Songs that defined the 80s enjoyed by a nostalgic crowd

The Human League, pic Spiros Politis

The Human League, pic Spiros Politis

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The civilised setting of the Royal Hall is an odd place for the crowd of 40-something-year-olds who want to sing ‘Don’t You Want Me’, while lamenting the loss of the Lido and Ballakermeen school disco and times lost when it was first released.

The 33 years since the release of their ‘Dare’ album has seemed to have flown for The Human League and the crowd that had gathered to see the 80s’ icons perform.

The band all dressed in black with white instruments and stage settings were very 80s with Phil Oakey prowling the stage looking mean and moody in his black leather trench coat and boots.

It was hit after hit all the way with the beefy, pulsating beat of electra transporting the crowd back to their teens, pointing in the air to ‘The Sound of the Crowd’, ‘Mirror Man’ and ‘Keep Feeling Fascination’ sounding as glorious as they did back in the 1980s.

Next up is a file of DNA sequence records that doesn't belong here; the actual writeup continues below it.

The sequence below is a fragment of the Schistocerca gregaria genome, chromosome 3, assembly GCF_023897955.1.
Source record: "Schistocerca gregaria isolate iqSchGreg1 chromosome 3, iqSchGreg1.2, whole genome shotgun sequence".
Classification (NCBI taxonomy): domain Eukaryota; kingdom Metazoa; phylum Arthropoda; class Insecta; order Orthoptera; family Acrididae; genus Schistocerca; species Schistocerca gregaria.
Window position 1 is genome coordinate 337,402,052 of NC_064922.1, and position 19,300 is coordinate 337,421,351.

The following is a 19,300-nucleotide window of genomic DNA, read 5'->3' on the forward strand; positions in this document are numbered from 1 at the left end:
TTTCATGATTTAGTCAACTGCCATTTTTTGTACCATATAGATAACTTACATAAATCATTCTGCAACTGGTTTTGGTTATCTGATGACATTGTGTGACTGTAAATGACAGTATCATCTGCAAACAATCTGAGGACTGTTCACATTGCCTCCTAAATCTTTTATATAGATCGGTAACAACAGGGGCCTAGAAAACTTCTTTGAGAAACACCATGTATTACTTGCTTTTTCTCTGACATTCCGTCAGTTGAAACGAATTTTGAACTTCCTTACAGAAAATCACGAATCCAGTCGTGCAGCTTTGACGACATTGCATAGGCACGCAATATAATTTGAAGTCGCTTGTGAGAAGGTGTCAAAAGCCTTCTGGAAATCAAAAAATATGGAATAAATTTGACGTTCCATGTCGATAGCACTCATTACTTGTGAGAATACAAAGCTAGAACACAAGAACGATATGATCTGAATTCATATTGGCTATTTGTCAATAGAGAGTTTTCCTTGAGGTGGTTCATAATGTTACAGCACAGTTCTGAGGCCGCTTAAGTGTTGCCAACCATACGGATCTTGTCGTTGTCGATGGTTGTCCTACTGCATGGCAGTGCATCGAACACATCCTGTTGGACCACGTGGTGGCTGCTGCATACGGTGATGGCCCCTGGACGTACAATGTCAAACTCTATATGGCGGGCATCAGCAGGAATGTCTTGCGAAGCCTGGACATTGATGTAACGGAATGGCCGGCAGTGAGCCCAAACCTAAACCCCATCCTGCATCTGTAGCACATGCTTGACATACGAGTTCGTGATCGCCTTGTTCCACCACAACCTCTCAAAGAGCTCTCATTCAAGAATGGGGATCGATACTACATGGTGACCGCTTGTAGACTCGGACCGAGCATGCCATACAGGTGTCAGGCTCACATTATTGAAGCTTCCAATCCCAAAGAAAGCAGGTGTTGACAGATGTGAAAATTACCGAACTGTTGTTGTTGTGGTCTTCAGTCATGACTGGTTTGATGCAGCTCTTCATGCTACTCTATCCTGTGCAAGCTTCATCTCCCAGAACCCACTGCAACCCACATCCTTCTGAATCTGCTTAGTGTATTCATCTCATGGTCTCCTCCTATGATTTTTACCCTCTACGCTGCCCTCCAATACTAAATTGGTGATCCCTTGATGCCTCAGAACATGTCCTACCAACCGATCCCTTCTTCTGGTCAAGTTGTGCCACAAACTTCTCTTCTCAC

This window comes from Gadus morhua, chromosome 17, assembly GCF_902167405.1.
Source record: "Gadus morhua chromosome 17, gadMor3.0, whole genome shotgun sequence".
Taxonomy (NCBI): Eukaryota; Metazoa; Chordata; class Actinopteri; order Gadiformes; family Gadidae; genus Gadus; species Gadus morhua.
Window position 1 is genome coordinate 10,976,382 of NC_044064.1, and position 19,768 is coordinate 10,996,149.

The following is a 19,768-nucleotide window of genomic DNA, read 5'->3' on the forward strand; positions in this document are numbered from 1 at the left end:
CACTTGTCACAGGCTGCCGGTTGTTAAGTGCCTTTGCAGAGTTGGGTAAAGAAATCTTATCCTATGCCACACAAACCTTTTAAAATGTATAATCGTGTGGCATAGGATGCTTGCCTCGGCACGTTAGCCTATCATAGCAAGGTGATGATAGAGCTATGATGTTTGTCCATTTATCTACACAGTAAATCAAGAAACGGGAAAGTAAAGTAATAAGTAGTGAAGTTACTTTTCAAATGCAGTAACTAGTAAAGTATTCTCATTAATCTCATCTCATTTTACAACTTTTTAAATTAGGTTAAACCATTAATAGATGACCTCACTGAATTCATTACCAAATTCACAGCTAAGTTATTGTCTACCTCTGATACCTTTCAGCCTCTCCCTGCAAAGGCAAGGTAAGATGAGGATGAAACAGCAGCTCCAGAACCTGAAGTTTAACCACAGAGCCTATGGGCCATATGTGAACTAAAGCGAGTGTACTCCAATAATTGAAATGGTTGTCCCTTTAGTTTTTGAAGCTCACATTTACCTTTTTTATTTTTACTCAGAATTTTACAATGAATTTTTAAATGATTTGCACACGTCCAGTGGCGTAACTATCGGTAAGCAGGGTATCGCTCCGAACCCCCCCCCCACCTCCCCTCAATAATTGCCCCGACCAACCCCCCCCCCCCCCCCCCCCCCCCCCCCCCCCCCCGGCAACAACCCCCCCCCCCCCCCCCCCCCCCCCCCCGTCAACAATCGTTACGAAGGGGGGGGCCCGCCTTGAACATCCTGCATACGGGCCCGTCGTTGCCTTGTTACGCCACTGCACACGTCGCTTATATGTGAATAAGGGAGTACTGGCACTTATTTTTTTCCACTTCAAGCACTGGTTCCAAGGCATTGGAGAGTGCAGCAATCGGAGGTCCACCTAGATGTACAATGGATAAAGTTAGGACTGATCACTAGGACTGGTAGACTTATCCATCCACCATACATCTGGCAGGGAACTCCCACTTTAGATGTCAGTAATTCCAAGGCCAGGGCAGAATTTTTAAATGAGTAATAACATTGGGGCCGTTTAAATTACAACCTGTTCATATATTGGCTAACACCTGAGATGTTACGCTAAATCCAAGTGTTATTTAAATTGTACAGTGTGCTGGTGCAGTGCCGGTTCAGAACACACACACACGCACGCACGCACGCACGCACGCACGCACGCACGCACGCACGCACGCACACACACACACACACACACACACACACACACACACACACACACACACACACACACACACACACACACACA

Phil Oakey strides back and forth across the stage between Susan Sulley and Joanne Catherall, the two girls that could have lived next door. You cannot fail to fall under the spell and picture the group wearing heavier eye makeup and the trademark fringe worn by Oakey, which created a look that they were famous for.

The classic story, told in ‘Don’t You Want Me’, of being plucked from obscurity in a humdrum existence to stardom rang true for Sulley and Catherall.

Sulley’s flat toned lyrics sounded transfixing as she wowed the audience wearing a sassy silver cat suit.

The show teeters between cheesyness and pop genius, ‘Electric Dreams’, ‘Open Your Heart’ and ‘Love Action’ still pulsate the electra heartbeat as much as they have always done.

However, it’s ‘Don’t You Want Me’, of course, that received the loudest vocal sing along.

The group – that spawned five albums and eight singles in the UK top ten and broke into the difficult USA market – were worried about a return to live performing after an absence, but had no need to be. Classic and iconic, yes, I think so. Songs that define the 80s for future generations, yes, I believe they are.

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